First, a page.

Kitchener-Waterloo

Sales activity in the area increased by 27.8% annually to 597 transactions in February, according to the Kitchener-Waterloo Association of Realtors. Detached housing accounted for 337 of these deals (up 23.9% year over year), while condos saw 101 deals close last month (up 57.8%). Townhouses had 112 sales (up 13.1%), and semi-detached homes had 47 transactions (up 46.9%).

A total of 737 new listings were added to the market’s MLS System last month, representing a 21% increase from February last year.

The average home sales price in the market increased by 32.1% year over year to $752,289.

“Competition for homes continued to be extremely intense in February, leading to a record-breaking number of home sales for the month,” said Nicole Pohl, president of KWAR. “We continued to see dramatic increases in the average price in February due to the persistent and fierce competition for homes in our region, combined with short supply.”

Guelph

A total of 485 homes were sold through the MLS System of the Guelph and District Association of Realtors in February, 33.2% higher than the activity level during the same month last year. New residential listings had a similarly robust showing (up 35.7% annually), while active listings continue to decline (down 26.7% year over year)

The overall benchmark price of Guelph homes was $734,000, representing an increase of 26.3% from February 2020.

“Home sales weren’t the only figure hitting a new record last month – new listings also reached the highest level of any February in history, providing some much-needed supply to the market,” said Sabrina Essery, president of the association. “However, given the current strength in demand and the appetite of homebuyers this new supply did little to raise the level of available inventories, which are still sitting at record lows. With fierce competition among potential buyers for anything going on in the market now, it’s no surprise that price gains have actually accelerated, and price levels continue to reach new highs.”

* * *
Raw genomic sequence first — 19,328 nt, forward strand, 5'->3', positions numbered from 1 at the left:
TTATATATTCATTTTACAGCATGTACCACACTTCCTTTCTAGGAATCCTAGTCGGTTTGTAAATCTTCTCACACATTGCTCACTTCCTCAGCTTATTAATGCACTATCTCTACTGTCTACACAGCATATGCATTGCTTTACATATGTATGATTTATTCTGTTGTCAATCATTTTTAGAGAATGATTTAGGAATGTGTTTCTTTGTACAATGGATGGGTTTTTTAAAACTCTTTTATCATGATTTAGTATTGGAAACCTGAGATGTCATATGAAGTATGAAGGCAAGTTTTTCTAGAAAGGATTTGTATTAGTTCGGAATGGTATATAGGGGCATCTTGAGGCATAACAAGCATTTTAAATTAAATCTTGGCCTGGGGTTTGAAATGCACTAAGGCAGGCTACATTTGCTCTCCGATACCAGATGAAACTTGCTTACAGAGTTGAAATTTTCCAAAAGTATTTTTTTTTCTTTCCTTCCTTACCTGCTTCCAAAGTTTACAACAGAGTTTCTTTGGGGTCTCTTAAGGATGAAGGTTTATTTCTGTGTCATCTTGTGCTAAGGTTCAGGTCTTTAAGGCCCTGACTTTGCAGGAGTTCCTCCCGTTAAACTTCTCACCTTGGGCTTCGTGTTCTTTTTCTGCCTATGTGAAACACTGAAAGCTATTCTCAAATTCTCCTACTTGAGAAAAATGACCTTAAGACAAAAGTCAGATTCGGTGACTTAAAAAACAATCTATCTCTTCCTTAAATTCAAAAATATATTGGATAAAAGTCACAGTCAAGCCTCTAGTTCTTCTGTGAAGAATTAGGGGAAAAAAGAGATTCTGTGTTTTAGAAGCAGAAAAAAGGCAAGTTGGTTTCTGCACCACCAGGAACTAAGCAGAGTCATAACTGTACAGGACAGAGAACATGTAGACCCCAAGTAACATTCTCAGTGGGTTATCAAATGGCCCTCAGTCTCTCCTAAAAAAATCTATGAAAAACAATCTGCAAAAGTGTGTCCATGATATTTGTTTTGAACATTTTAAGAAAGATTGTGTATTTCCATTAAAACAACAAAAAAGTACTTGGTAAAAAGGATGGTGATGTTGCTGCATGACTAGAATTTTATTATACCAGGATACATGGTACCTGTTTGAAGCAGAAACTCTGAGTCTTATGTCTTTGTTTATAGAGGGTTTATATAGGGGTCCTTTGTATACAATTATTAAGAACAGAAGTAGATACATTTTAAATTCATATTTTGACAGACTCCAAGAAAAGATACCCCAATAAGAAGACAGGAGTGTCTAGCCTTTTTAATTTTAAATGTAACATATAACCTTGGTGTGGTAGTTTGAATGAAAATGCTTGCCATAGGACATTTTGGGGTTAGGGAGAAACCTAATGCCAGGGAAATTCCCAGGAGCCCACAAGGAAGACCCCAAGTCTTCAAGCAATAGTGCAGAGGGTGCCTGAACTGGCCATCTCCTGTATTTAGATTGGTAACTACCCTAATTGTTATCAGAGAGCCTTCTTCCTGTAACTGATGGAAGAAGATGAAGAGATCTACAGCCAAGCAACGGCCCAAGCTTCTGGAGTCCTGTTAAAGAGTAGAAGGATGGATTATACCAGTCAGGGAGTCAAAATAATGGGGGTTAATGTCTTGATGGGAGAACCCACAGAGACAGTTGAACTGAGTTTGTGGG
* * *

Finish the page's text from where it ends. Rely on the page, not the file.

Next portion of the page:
Barrie

The city’s home sales activity grew by 34.5% annually to reach a new record of 569 transactions in February. During the same period, new listings increased by 34% for a total of 839 newly listed homes, while active listings sharply dropped by 50.3% to 392 properties for sale.

The overall benchmark home price in Barrie was $685,800, having gained 33.8% year over year.

“We’ve only had two times in history where sales in the month of February have just peaked above 400, and now sales in February 2021 broke the 500 mark,” said Chantal Godard, president of the Barrie & District Association of Realtors. “The incredible surge in sales was very much due to a wave of new supply coming back to the market, with new listings posting the highest February in almost 30 years. This helped to take some of the pressure off the market balance. But make no mistake: even with inventories stepping up from record lows, price gains strengthened even further in February.”